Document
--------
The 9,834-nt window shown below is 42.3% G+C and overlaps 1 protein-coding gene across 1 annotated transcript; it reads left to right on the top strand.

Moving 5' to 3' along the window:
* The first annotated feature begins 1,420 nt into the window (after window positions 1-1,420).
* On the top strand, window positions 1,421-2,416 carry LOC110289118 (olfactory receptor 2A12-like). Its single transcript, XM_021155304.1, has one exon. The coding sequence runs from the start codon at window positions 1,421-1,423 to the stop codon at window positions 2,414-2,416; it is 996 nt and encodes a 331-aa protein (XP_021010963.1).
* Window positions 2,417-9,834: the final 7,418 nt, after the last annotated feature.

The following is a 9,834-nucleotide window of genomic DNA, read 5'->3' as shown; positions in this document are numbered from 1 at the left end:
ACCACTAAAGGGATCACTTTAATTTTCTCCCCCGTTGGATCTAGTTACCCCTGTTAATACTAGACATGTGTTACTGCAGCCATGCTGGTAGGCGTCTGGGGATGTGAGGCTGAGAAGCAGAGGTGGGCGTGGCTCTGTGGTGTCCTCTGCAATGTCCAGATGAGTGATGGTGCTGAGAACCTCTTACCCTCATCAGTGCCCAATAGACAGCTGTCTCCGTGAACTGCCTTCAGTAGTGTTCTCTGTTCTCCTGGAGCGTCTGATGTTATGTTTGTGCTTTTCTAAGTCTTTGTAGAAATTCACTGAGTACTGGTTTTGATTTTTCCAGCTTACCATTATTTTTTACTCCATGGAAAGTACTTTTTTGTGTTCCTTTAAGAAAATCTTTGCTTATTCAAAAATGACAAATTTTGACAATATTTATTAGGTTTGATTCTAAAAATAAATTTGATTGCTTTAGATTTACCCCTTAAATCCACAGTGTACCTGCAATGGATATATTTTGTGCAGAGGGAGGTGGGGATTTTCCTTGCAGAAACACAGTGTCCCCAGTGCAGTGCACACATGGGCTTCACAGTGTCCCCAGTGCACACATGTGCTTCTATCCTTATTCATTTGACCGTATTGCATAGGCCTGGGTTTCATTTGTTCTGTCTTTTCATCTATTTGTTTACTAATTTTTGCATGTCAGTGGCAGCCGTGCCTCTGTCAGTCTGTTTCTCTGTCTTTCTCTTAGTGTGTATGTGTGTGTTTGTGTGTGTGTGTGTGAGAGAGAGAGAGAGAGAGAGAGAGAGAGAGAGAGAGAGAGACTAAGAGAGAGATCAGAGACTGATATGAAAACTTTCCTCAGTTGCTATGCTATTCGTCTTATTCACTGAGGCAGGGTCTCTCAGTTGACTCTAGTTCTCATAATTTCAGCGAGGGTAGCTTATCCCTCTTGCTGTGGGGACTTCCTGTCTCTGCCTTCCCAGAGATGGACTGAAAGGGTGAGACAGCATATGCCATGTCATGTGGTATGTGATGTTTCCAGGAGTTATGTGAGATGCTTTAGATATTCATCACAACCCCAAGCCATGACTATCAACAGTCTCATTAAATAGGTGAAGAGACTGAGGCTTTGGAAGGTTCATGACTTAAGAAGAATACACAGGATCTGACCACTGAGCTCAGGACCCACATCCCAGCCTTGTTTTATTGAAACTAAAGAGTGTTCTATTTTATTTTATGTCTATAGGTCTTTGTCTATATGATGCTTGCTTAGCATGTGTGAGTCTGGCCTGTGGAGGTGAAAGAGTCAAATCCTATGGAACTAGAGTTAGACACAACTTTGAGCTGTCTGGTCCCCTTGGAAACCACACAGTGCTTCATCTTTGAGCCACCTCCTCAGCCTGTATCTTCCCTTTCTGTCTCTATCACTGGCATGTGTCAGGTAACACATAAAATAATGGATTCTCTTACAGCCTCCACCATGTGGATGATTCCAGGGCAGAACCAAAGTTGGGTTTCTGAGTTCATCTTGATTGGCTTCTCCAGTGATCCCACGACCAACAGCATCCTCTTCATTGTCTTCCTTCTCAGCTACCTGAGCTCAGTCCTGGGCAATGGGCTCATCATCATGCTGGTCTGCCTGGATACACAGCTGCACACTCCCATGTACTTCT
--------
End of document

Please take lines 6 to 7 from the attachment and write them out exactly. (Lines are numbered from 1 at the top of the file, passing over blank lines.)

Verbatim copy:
The following is a 9,834-nucleotide window of genomic DNA, read 5'->3' as shown; positions in this document are numbered from 1 at the left end:
ACCACTAAAGGGATCACTTTAATTTTCTCCCCCGTTGGATCTAGTTACCCCTGTTAATACTAGACATGTGTTACTGCAGCCATGCTGGTAGGCGTCTGGGGATGTGAGGCTGAGAAGCAGAGGTGGGCGTGGCTCTGTGGTGTCCTCTGCAATGTCCAGATGAGTGATGGTGCTGAGAACCTCTTACCCTCATCAGTGCCCAATAGACAGCTGTCTCCGTGAACTGCCTTCAGTAGTGTTCTCTGTTCTCCTGGAGCGTCTGATGTTATGTTTGTGCTTTTCTAAGTCTTTGTAGAAATTCACTGAGTACTGGTTTTGATTTTTCCAGCTTACCATTATTTTTTACTCCATGGAAAGTACTTTTTTGTGTTCCTTTAAGAAAATCTTTGCTTATTCAAAAATGACAAATTTTGACAATATTTATTAGGTTTGATTCTAAAAATAAATTTGATTGCTTTAGATTTACCCCTTAAATCCACAGTGTACCTGCAATGGATATATTTTGTGCAGAGGGAGGTGGGGATTTTCCTTGCAGAAACACAGTGTCCCCAGTGCAGTGCACACATGGGCTTCACAGTGTCCCCAGTGCACACATGTGCTTCTATCCTTATTCATTTGACCGTATTGCATAGGCCTGGGTTTCATTTGTTCTGTCTTTTCATCTATTTGTTTACTAATTTTTGCATGTCAGTGGCAGCCGTGCCTCTGTCAGTCTGTTTCTCTGTCTTTCTCTTAGTGTGTATGTGTGTGTTTGTGTGTGTGTGTGTGAGAGAGAGAGAGAGAGAGAGAGAGAGAGAGAGAGAGAGAGACTAAGAGAGAGATCAGAGACTGATATGAAAACTTTCCTCAGTTGCTATGCTATTCGTCTTATTCACTGAGGCAGGGTCTCTCAGTTGACTCTAGTTCTCATAATTTCAGCGAGGGTAGCTTATCCCTCTTGCTGTGGGGACTTCCTGTCTCTGCCTTCCCAGAGATGGACTGAAAGGGTGAGACAGCATATGCCATGTCATGTGGTATGTGATGTTTCCAGGAGTTATGTGAGATGCTTTAGATATTCATCACAACCCCAAGCCATGACTATCAACAGTCTCATTAAATAGGTGAAGAGACTGAGGCTTTGGAAGGTTCATGACTTAAGAAGAATACACAGGATCTGACCACTGAGCTCAGGACCCACATCCCAGCCTTGTTTTATTGAAACTAAAGAGTGTTCTATTTTATTTTATGTCTATAGGTCTTTGTCTATATGATGCTTGCTTAGCATGTGTGAGTCTGGCCTGTGGAGGTGAAAGAGTCAAATCCTATGGAACTAGAGTTAGACACAACTTTGAGCTGTCTGGTCCCCTTGGAAACCACACAGTGCTTCATCTTTGAGCCACCTCCTCAGCCTGTATCTTCCCTTTCTGTCTCTATCACTGGCATGTGTCAGGTAACACATAAAATAATGGATTCTCTTACAGCCTCCACCATGTGGATGATTCCAGGGCAGAACCAAAGTTGGGTTTCTGAGTTCATCTTGATTGGCTTCTCCAGTGATCCCACGACCAACAGCATCCTCTTCATTGTCTTCCTTCTCAGCTACCTGAGCTCAGTCCTGGGCAATGGGCTCATCATCATGCTGGTCTGCCTGGATACACAGCTGCACACTCCCATGTACTTCT